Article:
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Living the rural life

The Fischer family shares their farm and faith for Rural Life Day

St. Florian Parish in Hatley

For Mike and Sue Fischer of St. Florian’s Parish in Hatley, life is about faith, family and farming. Married in 1971, the couple bought their dairy farm in 1972. What began with two people has now grown into an enterprise that includes their five children, seven grandchildren and a dozen immigrant Mexican families.

“The Catholic faith is our foundation,” Mike says. “That’s where it all starts. Our life revolves around our faith.”

Mike and Sue will share their farm and faith on Rural Life Day, Sept. 14, with the Diocese of La Crosse. The yearly celebration of the Catholic faithful who live outside of the urban areas in the diocese was first held in rural parishes beginning in 1980, but in 2014 moved to a selected farm for a special celebration of those who provide food for so many.

“Rural life is different than life in town,” Mike says. “We think it’s special.”

“The bishop granted special permission for a farmer who had a great vision for it to be held at a farm,” says Dan Kitzhaber, organizer of the yearly celebration. “The celebration is much more inclusive than farming. Our focus is rural life, because rural life affects all of us.” During the celebration, the Diocese of La Crosse will recognize a farm family of great faith who cares for God’s land with the Strangers and Guests Award. Also recognized with the Friend of Rural Life Award will be a person or persons providing a special agricultural service outside of farming, as well as living the Catholic faith. A family in the host deanery with active ownership in the same farm for 100 years or more will be awarded the Century Farm Recognition.

The Fischers have a few years to go before being eligible for the Century Farm Recognition, but their dairy farm is almost halfway there, with its 45 years in the community. As with many farm families, there have been struggles, but Mike and Sue have their Catholic faith to sustain them, guide them and give them hope.

The biggest obstacle happened 20 years ago after they formed a corporation with Mike’s sister and brother-in-law to expand the dairy to 90 cows. Shortly after forming the corporation, Mike’s brother-in-law was diagnosed with bile duct cancer, which soon ended his life.

“I was in a bad way because we had expanded the farm and I needed help,” says Mike.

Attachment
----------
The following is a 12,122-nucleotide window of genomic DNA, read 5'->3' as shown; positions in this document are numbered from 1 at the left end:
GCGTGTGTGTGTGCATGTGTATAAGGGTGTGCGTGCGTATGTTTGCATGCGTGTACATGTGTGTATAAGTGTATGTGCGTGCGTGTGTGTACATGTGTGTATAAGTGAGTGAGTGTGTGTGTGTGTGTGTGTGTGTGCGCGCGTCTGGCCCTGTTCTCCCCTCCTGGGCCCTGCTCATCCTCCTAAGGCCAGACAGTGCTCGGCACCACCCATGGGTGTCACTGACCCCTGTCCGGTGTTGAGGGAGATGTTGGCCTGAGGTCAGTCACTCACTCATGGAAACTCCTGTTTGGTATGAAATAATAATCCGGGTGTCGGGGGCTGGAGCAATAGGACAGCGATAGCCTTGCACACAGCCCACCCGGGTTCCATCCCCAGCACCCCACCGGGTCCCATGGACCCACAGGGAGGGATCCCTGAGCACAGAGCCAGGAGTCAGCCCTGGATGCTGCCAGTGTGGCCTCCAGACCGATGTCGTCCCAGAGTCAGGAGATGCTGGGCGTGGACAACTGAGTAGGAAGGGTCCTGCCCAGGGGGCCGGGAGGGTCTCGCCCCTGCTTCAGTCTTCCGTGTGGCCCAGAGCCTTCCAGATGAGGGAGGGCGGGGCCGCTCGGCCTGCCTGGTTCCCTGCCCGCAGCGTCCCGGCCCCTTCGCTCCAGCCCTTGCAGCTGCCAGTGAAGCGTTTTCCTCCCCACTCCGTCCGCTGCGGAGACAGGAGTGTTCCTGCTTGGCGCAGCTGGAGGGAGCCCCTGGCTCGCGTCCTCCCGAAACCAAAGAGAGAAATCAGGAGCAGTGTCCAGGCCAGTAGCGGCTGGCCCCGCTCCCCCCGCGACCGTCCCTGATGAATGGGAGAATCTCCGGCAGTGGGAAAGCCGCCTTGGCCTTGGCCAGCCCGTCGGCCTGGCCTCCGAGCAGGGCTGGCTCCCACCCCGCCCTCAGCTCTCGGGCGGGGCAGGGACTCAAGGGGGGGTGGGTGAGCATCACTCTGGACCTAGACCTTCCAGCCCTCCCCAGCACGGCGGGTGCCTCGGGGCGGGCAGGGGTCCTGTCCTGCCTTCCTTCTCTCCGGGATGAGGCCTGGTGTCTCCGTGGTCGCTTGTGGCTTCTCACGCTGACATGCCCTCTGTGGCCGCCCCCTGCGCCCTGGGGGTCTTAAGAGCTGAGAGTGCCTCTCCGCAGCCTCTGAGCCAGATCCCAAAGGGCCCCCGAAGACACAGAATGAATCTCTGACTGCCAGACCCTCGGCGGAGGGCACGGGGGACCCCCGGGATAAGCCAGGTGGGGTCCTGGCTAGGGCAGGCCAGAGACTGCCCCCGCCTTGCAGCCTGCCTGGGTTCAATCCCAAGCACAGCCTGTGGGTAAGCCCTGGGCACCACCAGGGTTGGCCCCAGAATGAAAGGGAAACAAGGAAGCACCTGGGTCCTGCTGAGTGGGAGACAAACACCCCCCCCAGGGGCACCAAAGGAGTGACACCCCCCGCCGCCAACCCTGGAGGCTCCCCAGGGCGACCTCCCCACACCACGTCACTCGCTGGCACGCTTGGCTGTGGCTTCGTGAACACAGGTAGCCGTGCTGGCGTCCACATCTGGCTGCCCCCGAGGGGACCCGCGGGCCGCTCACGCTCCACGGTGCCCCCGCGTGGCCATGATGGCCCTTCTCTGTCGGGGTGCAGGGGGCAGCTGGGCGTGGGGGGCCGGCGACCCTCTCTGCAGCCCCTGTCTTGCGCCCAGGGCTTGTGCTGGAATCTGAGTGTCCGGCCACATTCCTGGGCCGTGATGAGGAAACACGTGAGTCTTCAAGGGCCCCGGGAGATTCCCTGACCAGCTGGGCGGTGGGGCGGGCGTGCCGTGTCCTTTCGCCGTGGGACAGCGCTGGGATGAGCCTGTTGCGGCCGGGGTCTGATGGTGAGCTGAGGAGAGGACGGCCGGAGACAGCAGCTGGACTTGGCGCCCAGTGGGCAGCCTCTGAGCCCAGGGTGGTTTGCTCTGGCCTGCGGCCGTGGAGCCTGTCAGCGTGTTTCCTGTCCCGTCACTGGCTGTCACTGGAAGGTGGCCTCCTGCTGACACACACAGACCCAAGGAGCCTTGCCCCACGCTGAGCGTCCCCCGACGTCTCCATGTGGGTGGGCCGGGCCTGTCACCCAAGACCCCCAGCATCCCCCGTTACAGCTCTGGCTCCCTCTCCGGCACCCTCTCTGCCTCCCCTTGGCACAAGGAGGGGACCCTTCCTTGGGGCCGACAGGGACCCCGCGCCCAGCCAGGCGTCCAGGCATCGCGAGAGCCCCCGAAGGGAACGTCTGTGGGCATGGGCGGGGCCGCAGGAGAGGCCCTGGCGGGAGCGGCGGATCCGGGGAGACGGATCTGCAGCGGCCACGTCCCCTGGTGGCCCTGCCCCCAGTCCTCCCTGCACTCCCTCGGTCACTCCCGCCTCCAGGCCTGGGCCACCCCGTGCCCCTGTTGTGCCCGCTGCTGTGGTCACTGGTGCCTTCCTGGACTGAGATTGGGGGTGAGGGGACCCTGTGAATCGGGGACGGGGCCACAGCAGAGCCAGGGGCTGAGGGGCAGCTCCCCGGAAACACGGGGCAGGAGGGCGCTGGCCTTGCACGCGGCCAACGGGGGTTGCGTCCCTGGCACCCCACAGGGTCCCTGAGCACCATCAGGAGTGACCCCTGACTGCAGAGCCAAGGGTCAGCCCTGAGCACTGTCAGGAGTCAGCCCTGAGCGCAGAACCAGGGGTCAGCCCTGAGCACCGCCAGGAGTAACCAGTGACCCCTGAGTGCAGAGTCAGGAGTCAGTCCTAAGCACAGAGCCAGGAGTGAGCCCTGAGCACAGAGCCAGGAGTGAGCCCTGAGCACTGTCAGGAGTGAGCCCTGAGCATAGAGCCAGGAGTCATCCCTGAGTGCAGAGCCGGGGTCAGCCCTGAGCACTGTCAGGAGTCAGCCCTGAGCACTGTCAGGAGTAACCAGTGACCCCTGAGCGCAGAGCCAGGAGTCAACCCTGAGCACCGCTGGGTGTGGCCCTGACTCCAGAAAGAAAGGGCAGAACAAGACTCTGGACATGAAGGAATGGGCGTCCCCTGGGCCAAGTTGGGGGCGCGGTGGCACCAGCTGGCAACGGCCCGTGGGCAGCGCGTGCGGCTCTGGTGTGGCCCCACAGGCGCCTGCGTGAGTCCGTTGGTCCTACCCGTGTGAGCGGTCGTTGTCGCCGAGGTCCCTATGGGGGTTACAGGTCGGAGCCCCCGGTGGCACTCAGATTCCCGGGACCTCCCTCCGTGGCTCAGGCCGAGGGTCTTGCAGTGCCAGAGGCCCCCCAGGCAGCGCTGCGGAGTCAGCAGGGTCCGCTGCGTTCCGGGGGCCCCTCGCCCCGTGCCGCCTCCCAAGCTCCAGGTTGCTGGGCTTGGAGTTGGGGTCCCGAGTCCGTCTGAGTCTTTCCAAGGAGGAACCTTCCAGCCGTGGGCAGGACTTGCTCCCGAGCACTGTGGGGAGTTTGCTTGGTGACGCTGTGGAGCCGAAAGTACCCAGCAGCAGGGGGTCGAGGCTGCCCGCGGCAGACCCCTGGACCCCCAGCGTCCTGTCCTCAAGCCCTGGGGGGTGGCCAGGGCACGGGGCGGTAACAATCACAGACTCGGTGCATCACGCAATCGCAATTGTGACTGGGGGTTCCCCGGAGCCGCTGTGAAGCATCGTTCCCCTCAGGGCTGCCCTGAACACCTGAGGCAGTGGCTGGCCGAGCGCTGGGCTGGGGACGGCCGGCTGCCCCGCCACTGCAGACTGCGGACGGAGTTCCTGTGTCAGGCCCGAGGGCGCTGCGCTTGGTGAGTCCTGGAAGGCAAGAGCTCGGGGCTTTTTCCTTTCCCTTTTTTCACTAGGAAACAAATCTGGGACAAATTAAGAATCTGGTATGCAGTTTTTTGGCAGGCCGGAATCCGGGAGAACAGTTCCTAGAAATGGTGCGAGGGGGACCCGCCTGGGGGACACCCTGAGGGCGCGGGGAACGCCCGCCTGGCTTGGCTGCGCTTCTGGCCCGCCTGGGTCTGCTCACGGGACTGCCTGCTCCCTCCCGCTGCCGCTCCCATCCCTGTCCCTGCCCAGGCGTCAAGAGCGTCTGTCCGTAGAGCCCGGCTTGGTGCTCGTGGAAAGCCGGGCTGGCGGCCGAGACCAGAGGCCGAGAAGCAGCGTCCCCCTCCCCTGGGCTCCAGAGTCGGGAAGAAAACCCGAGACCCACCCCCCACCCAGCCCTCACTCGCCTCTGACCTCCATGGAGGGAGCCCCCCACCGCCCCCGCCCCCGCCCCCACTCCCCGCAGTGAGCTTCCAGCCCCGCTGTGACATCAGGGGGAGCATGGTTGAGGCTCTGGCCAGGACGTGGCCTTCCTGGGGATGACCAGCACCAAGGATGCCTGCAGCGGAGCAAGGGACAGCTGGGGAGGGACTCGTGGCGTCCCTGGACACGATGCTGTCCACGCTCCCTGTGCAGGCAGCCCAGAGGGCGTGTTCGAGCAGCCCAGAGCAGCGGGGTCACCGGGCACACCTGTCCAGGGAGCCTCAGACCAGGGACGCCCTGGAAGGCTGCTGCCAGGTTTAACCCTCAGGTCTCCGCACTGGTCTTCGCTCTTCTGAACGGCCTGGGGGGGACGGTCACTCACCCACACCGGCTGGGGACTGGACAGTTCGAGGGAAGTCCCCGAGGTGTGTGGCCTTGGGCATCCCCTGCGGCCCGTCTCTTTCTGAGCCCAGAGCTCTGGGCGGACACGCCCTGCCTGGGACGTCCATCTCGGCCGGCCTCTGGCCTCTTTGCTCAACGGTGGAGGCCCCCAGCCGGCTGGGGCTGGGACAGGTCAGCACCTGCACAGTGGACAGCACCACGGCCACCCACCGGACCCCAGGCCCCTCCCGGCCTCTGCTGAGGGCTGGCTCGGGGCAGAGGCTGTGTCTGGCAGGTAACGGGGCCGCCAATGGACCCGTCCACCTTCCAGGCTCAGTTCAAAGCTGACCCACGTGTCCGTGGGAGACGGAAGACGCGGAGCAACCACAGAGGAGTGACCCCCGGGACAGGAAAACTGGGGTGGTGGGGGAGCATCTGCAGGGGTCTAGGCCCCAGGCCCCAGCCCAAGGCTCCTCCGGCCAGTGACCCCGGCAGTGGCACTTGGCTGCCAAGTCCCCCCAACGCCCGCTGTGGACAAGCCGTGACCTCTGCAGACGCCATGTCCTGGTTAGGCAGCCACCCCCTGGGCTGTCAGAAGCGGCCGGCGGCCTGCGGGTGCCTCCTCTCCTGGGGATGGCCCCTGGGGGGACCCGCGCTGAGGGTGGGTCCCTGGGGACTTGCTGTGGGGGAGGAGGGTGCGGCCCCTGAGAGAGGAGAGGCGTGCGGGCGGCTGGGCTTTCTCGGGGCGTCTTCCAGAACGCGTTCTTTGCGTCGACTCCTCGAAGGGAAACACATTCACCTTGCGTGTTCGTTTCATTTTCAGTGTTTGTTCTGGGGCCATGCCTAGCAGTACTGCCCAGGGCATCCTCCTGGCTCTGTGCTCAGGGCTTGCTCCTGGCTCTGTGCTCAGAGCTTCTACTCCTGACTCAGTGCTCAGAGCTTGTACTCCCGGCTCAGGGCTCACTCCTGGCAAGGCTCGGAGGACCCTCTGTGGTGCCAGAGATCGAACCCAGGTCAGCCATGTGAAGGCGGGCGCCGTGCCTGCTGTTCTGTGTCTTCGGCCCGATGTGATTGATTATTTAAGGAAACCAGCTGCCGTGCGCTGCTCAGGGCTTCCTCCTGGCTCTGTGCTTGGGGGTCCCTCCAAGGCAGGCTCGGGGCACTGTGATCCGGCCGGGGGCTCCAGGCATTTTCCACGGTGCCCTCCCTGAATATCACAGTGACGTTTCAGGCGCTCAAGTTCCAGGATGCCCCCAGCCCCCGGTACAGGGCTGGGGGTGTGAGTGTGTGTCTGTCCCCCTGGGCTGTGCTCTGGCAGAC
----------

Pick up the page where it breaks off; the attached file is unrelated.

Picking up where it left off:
Unsure of how he could care for the dairy herd, Mike was offered assistance of immigrant Mexican workers from a nearby farm. It was a perfect fit. The farm added a dozen full-time workers, in addition to the original three men and the Fischer children.

In fact, the Fischers now employ the second generation of Mexican families. Working with the same families over the past 20 years isn’t always the norm on a farm. Mike and Sue prefer the interaction with their families over working 
with a transitory group 
of workers.

The immigrant employees take care of the cows and mix the feed. The dairy farm requires year-round employees, so Mike and Sue have purchased homes for 
the laborers in the area.

“They each have their own 
house or apartment,” Mike says. “They want full-time labor, but they want to go back once a year to see their families, and we accommodate them.”

The Fischers and their workers share a strong Catholic faith. They may not worship in the same parish or use the same language at Mass, but they speak the same Catholic language. Mike and Sue also share in family celebrations with their employees.

“We always try to go and attend quinceaneras. They have them at the church in Wausau,” says Mike.

“They are quite religious. They don’t go to our church a lot because they don’t understand English,” Sue says.

Working with Mexican immigrants has been a positive experience for the Fischer family. Mike’s advice about appreciating immigrant workers is direct. “It’s simple,” he says. “Get to know them.”

The Diocese of La Crosse also recognizes the contributions of Mexican immigrants in dairy farming. The Rural Life Committee created a new area of recognition for this year’s Rural Life Day celebration.Mike and Sue have felt the guidance of the Holy Spirit in their lives in large and small ways. Mike teaches in the CCD program at St. Florian Parish, and says he is still surprised God called him to a ministry that has become a perfect fit.

“You can never tell what the Holy Spirit will do.”

By Mary Kay McPartlin
Photography By Robert Rogers

Rural Life Day will be celebrated on Sept. 14, 2017, at the Fischers’ farm in Hatley. For more information please call 715-600-0521 or email yministry@frontier.com.

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